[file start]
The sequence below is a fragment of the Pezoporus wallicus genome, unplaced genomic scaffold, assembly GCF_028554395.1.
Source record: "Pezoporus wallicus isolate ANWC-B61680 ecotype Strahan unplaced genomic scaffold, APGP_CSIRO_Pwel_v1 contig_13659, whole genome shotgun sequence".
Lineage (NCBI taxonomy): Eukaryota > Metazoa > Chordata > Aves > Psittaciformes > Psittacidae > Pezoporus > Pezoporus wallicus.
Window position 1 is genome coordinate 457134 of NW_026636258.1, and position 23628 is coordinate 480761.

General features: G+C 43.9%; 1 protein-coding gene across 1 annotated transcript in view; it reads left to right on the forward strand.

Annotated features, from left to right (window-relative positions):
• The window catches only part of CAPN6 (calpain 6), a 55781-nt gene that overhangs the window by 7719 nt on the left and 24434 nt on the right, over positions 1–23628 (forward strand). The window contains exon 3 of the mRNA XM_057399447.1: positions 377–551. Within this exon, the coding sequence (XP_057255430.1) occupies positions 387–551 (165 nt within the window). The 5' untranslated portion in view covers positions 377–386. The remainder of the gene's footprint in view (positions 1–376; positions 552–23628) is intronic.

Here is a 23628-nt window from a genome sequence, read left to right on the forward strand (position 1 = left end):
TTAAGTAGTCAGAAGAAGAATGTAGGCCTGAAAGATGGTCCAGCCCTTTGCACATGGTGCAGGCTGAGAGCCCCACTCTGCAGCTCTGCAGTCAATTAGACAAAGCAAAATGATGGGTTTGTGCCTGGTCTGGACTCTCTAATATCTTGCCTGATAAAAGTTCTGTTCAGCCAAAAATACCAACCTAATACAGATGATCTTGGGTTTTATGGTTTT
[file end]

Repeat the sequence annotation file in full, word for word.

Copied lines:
The sequence below is a fragment of the Pezoporus wallicus genome, unplaced genomic scaffold, assembly GCF_028554395.1.
Source record: "Pezoporus wallicus isolate ANWC-B61680 ecotype Strahan unplaced genomic scaffold, APGP_CSIRO_Pwel_v1 contig_13659, whole genome shotgun sequence".
Lineage (NCBI taxonomy): Eukaryota > Metazoa > Chordata > Aves > Psittaciformes > Psittacidae > Pezoporus > Pezoporus wallicus.
Window position 1 is genome coordinate 457134 of NW_026636258.1, and position 23628 is coordinate 480761.

General features: G+C 43.9%; 1 protein-coding gene across 1 annotated transcript in view; it reads left to right on the forward strand.

Annotated features, from left to right (window-relative positions):
• The window catches only part of CAPN6 (calpain 6), a 55781-nt gene that overhangs the window by 7719 nt on the left and 24434 nt on the right, over positions 1–23628 (forward strand). The window contains exon 3 of the mRNA XM_057399447.1: positions 377–551. Within this exon, the coding sequence (XP_057255430.1) occupies positions 387–551 (165 nt within the window). The 5' untranslated portion in view covers positions 377–386. The remainder of the gene's footprint in view (positions 1–376; positions 552–23628) is intronic.

Here is a 23628-nt window from a genome sequence, read left to right on the forward strand (position 1 = left end):
TTAAGTAGTCAGAAGAAGAATGTAGGCCTGAAAGATGGTCCAGCCCTTTGCACATGGTGCAGGCTGAGAGCCCCACTCTGCAGCTCTGCAGTCAATTAGACAAAGCAAAATGATGGGTTTGTGCCTGGTCTGGACTCTCTAATATCTTGCCTGATAAAAGTTCTGTTCAGCCAAAAATACCAACCTAATACAGATGATCTTGGGTTTTATGGTTTT